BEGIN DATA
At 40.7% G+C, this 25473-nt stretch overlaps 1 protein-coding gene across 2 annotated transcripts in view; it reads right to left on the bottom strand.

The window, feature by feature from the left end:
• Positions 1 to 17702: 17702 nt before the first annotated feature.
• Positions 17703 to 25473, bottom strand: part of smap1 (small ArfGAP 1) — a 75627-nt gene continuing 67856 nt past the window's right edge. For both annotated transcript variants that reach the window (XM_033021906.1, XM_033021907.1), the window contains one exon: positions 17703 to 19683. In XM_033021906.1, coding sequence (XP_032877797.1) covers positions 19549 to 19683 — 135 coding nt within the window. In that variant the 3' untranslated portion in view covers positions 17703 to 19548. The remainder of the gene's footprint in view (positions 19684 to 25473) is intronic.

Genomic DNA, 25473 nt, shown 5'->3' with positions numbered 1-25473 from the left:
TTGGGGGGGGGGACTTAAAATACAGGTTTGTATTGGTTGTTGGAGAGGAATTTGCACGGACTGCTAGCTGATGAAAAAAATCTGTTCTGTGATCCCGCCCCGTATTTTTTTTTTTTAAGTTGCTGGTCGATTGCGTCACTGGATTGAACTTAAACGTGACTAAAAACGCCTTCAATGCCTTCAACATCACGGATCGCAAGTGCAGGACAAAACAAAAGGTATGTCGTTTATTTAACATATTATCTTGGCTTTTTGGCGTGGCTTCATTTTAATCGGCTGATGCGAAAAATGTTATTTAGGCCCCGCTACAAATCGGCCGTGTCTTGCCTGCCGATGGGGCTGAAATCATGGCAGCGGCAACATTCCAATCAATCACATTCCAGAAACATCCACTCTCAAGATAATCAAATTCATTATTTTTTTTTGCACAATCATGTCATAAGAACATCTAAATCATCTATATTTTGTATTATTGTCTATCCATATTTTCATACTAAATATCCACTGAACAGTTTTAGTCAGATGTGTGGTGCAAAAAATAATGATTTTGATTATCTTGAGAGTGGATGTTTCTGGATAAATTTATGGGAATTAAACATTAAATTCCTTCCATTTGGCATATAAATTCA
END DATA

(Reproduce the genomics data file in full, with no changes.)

At 40.7% G+C, this 25473-nt stretch overlaps 1 protein-coding gene across 2 annotated transcripts in view; it reads right to left on the bottom strand.

The window, feature by feature from the left end:
• Positions 1 to 17702: 17702 nt before the first annotated feature.
• Positions 17703 to 25473, bottom strand: part of smap1 (small ArfGAP 1) — a 75627-nt gene continuing 67856 nt past the window's right edge. For both annotated transcript variants that reach the window (XM_033021906.1, XM_033021907.1), the window contains one exon: positions 17703 to 19683. In XM_033021906.1, coding sequence (XP_032877797.1) covers positions 19549 to 19683 — 135 coding nt within the window. In that variant the 3' untranslated portion in view covers positions 17703 to 19548. The remainder of the gene's footprint in view (positions 19684 to 25473) is intronic.

Genomic DNA, 25473 nt, shown 5'->3' with positions numbered 1-25473 from the left:
TTGGGGGGGGGGACTTAAAATACAGGTTTGTATTGGTTGTTGGAGAGGAATTTGCACGGACTGCTAGCTGATGAAAAAAATCTGTTCTGTGATCCCGCCCCGTATTTTTTTTTTTTAAGTTGCTGGTCGATTGCGTCACTGGATTGAACTTAAACGTGACTAAAAACGCCTTCAATGCCTTCAACATCACGGATCGCAAGTGCAGGACAAAACAAAAGGTATGTCGTTTATTTAACATATTATCTTGGCTTTTTGGCGTGGCTTCATTTTAATCGGCTGATGCGAAAAATGTTATTTAGGCCCCGCTACAAATCGGCCGTGTCTTGCCTGCCGATGGGGCTGAAATCATGGCAGCGGCAACATTCCAATCAATCACATTCCAGAAACATCCACTCTCAAGATAATCAAATTCATTATTTTTTTTTGCACAATCATGTCATAAGAACATCTAAATCATCTATATTTTGTATTATTGTCTATCCATATTTTCATACTAAATATCCACTGAACAGTTTTAGTCAGATGTGTGGTGCAAAAAATAATGATTTTGATTATCTTGAGAGTGGATGTTTCTGGATAAATTTATGGGAATTAAACATTAAATTCCTTCCATTTGGCATATAAATTCA